The Thought for the Day/Robert B Parker

You don’t have much hope of getting the truth if you think you know in advance what the truth ought to be.
Robert B. Parker
Pale Kings and Princes

Robert B Parker (1932-2010) was an American mystery writer primarily known for the Spenser series of mysteries, though he wrote other things, too. We go a long way back with Spenser, though it wasn’t always easy because there was a period earlier this century when it appeared he was writing merely to fulfill a contract. Still, though, Parker offers a lesson for any writer: characters, characters, characters, because even when the stories were not very good, it was always nice visiting Spenser, Susan, Hawk and whatever consortium of friends, cops and thugs he had called in for help. Spenser books are funny and usually thoughtful, key because they are not the most technically brilliant mysteries you will ever read. Spenser takes a case, dives in, usually whining about how little he knows, people try to kill and he solves the case, a procedure that may, or may not, involve the police.  

We all have a truth we are working toward, a good life. Circumstantially, of course, that truth is different for each of us: we all grew up under varying circumstances and each of us was born with assorted and differing talents and ambitions. We are all searching for something different. It’s the way the world is built.

Intrinsically, however, our truths are the same: each of is trying to live a meaningful life, a life that, when our turn comes to die, can be looked back on with a smile and a nod because we made good use of our time on this planet. We are all searching for the same thing. It’s the way the world is built.

…if you think you know in advance what the truth ought to be.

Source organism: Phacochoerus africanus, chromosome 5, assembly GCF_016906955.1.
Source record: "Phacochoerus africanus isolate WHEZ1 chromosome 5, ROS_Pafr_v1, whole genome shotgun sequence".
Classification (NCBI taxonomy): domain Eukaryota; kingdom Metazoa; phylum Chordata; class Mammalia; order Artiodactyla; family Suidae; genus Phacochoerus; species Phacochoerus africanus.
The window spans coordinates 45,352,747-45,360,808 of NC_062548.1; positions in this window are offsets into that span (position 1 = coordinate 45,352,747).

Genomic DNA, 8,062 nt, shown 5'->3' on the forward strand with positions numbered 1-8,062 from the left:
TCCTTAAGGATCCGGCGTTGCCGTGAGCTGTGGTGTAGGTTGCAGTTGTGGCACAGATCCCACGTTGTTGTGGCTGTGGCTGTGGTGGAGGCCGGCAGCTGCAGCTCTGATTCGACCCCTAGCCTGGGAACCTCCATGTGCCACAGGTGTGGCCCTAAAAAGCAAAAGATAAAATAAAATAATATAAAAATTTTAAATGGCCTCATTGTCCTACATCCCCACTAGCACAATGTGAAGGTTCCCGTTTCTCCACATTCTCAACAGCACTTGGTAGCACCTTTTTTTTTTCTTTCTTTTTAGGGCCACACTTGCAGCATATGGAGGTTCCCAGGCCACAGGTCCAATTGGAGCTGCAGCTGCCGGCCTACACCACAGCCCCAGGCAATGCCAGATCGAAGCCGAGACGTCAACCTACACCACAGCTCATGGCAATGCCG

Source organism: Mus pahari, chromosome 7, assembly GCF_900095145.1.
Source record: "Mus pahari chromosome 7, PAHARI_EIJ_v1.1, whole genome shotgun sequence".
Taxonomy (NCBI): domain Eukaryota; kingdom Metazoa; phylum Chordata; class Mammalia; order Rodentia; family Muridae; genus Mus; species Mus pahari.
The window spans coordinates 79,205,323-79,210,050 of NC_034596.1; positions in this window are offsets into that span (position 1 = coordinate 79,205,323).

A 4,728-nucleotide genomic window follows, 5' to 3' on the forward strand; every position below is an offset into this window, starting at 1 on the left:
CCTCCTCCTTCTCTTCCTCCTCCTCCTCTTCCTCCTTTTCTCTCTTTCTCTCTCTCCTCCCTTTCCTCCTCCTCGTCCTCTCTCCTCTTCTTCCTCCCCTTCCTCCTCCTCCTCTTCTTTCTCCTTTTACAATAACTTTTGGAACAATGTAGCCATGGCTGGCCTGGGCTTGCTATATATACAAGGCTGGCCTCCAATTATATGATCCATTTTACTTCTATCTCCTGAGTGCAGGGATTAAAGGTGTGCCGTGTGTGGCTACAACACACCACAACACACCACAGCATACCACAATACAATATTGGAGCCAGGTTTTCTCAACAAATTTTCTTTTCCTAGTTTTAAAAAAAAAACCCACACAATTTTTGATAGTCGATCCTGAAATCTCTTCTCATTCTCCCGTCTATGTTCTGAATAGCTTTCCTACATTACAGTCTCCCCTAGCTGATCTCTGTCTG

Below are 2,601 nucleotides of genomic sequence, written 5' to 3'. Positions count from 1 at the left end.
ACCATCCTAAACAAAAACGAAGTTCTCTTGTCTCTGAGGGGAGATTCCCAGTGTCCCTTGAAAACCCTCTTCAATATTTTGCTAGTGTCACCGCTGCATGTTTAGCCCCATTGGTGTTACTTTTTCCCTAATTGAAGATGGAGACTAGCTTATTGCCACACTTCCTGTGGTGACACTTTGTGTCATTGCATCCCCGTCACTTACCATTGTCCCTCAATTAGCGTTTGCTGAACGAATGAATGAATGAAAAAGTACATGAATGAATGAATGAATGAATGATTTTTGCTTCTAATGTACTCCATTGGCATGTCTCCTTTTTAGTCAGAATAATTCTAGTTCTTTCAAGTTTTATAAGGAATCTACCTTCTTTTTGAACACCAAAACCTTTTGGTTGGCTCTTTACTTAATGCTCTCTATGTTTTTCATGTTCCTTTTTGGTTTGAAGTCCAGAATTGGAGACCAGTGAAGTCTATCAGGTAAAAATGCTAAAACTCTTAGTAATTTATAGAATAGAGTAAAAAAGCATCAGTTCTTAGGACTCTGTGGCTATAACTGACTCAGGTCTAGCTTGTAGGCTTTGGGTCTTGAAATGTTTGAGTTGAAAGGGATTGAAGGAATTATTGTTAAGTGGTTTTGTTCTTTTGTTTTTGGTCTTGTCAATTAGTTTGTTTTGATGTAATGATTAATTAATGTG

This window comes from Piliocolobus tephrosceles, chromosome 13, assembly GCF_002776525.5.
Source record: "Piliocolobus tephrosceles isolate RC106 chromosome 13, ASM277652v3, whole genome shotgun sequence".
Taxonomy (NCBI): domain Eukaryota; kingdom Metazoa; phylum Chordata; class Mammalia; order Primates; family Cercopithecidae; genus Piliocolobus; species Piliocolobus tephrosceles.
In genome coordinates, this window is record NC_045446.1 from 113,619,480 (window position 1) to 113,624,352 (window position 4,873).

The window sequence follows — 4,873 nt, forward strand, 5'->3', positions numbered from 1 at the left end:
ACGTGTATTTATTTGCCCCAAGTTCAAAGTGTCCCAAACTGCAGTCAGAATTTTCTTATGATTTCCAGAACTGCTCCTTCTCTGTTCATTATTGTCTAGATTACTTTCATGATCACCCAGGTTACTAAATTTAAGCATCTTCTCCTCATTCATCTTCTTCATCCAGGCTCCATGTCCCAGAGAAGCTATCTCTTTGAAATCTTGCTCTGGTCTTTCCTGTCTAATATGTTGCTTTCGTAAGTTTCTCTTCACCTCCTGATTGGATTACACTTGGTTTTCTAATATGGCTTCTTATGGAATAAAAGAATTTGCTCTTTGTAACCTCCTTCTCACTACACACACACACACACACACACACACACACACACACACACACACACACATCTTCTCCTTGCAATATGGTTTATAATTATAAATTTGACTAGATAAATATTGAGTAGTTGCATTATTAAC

Thinking we know what the truth ought to be is common when we are young because youth provides the benefit, or curse, of idealism and we spend a lot of time and effort trying to make the world yield to our beliefs. The years, decades, however, provide the lesson that ignorance is both common and OK because only when we truly realize how much we don’t know are we ready to truly learn.

Now, it is not easy to admit ignorance, and even more difficult to act in its clench because ignorance means the unknown and it is human nature to not like the unknown. However, our road is a long one and if we set out on it with preconceived notions about what should happen or how it should happen, we are cheating ourselves out of what could happen.

On the other hand, if we set out upon our path aware of what we don’t know, we are open to seeing and acting on what nature and circumstance put before us. When we do that, we are truly on our path.

The Thought for the Day runs regularly. Gaylon began stockpiling quotes in 1988.

Share Gaylon! Go!
This entry was posted in The Thought for the Day/2018. Bookmark the permalink.

Leave a Reply

Your email address will not be published. Required fields are marked *